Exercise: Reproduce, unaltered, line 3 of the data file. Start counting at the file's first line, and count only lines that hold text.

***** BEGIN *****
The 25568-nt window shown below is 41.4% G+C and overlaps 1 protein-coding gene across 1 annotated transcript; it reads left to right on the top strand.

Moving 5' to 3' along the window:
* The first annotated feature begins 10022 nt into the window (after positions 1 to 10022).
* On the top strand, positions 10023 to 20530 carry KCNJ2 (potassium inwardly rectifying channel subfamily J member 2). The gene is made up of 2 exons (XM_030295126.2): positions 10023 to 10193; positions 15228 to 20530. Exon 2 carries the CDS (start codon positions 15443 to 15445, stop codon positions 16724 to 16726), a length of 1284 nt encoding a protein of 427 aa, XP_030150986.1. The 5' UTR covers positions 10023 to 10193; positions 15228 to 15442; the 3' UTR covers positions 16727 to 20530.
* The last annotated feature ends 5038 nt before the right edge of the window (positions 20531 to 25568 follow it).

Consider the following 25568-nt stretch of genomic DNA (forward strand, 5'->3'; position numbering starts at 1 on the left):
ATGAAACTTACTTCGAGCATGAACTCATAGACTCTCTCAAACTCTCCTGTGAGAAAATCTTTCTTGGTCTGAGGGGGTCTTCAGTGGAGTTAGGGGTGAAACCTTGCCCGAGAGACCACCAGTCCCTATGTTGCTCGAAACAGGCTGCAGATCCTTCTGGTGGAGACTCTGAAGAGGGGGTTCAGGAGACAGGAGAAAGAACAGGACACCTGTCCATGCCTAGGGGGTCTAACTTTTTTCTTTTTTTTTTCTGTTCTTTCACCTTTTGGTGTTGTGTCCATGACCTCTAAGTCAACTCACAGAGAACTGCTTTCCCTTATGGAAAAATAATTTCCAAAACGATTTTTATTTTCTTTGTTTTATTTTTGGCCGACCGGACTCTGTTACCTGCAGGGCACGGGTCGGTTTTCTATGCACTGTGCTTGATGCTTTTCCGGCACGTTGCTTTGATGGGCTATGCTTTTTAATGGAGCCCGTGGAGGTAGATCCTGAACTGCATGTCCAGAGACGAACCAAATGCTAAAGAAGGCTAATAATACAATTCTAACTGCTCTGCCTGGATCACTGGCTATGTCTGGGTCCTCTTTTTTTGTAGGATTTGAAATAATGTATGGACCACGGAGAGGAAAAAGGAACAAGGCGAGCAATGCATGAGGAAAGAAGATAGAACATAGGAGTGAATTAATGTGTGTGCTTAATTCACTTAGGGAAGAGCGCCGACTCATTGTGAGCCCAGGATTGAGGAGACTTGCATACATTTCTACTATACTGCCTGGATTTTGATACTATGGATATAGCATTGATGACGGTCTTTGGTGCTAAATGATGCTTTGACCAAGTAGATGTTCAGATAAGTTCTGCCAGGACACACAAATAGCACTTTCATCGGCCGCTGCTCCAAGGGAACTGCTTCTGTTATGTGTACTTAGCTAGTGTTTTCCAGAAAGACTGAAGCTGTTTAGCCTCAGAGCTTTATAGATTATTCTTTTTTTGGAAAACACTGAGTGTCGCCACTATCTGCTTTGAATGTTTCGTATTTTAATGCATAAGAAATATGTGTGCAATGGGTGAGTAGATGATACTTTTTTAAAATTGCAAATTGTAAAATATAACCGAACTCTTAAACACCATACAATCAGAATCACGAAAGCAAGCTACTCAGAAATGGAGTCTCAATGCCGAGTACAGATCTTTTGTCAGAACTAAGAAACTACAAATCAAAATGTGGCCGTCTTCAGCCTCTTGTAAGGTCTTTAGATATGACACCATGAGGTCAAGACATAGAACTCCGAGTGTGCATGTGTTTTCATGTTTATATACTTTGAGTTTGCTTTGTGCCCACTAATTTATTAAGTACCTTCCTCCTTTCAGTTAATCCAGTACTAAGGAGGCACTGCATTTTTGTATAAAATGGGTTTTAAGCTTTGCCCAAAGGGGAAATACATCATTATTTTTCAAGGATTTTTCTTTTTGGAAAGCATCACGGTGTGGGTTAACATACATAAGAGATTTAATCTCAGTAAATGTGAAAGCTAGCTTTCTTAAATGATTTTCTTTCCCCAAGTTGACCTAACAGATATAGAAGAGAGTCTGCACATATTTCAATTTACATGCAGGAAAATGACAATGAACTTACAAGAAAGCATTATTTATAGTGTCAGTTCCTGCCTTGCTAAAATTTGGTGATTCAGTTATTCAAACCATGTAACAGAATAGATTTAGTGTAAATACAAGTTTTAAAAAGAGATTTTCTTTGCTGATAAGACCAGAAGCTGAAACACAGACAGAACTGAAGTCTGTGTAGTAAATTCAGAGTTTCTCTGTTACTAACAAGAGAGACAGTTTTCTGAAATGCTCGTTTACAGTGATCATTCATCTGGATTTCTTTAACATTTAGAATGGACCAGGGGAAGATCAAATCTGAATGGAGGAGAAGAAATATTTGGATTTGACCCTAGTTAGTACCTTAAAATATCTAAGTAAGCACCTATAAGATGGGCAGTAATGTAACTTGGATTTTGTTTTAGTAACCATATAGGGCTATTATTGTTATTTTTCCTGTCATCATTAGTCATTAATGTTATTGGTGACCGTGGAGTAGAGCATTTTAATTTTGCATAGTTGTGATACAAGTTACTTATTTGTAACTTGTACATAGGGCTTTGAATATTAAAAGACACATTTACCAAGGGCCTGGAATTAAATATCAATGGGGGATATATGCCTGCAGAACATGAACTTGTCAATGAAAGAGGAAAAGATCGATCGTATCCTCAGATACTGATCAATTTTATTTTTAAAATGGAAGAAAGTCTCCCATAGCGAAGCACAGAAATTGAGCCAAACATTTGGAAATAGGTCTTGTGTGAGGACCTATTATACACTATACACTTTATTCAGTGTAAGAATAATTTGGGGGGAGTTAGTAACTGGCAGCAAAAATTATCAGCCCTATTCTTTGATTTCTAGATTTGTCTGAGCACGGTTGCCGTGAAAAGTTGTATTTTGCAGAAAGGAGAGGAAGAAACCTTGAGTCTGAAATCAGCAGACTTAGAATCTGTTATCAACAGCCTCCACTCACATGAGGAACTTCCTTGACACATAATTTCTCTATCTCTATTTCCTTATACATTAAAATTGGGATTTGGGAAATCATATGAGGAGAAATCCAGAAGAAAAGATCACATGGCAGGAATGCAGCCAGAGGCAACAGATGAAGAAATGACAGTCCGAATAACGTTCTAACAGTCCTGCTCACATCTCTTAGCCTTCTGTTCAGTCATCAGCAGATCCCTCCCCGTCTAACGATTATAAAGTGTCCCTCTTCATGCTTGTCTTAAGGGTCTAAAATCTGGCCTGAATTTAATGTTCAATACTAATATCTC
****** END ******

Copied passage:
* The first annotated feature begins 10022 nt into the window (after positions 1 to 10022).